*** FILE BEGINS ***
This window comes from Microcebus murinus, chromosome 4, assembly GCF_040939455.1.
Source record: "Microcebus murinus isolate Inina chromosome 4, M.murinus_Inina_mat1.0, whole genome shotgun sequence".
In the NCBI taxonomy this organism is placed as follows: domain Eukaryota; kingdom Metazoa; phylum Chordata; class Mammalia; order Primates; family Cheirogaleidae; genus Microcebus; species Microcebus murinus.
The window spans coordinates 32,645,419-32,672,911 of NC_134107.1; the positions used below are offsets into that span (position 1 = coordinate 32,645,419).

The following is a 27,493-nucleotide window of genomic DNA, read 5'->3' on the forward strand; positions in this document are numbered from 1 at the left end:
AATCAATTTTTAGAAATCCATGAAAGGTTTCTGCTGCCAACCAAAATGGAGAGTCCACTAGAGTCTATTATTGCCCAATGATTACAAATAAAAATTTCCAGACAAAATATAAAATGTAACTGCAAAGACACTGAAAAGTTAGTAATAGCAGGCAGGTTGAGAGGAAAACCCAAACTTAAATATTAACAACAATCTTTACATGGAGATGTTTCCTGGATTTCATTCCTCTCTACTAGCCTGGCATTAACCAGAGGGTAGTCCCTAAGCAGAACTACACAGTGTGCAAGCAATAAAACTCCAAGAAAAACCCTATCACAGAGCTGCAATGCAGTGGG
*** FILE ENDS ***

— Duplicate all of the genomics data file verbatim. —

This window comes from Microcebus murinus, chromosome 4, assembly GCF_040939455.1.
Source record: "Microcebus murinus isolate Inina chromosome 4, M.murinus_Inina_mat1.0, whole genome shotgun sequence".
In the NCBI taxonomy this organism is placed as follows: domain Eukaryota; kingdom Metazoa; phylum Chordata; class Mammalia; order Primates; family Cheirogaleidae; genus Microcebus; species Microcebus murinus.
The window spans coordinates 32,645,419-32,672,911 of NC_134107.1; the positions used below are offsets into that span (position 1 = coordinate 32,645,419).

The following is a 27,493-nucleotide window of genomic DNA, read 5'->3' on the forward strand; positions in this document are numbered from 1 at the left end:
AATCAATTTTTAGAAATCCATGAAAGGTTTCTGCTGCCAACCAAAATGGAGAGTCCACTAGAGTCTATTATTGCCCAATGATTACAAATAAAAATTTCCAGACAAAATATAAAATGTAACTGCAAAGACACTGAAAAGTTAGTAATAGCAGGCAGGTTGAGAGGAAAACCCAAACTTAAATATTAACAACAATCTTTACATGGAGATGTTTCCTGGATTTCATTCCTCTCTACTAGCCTGGCATTAACCAGAGGGTAGTCCCTAAGCAGAACTACACAGTGTGCAAGCAATAAAACTCCAAGAAAAACCCTATCACAGAGCTGCAATGCAGTGGG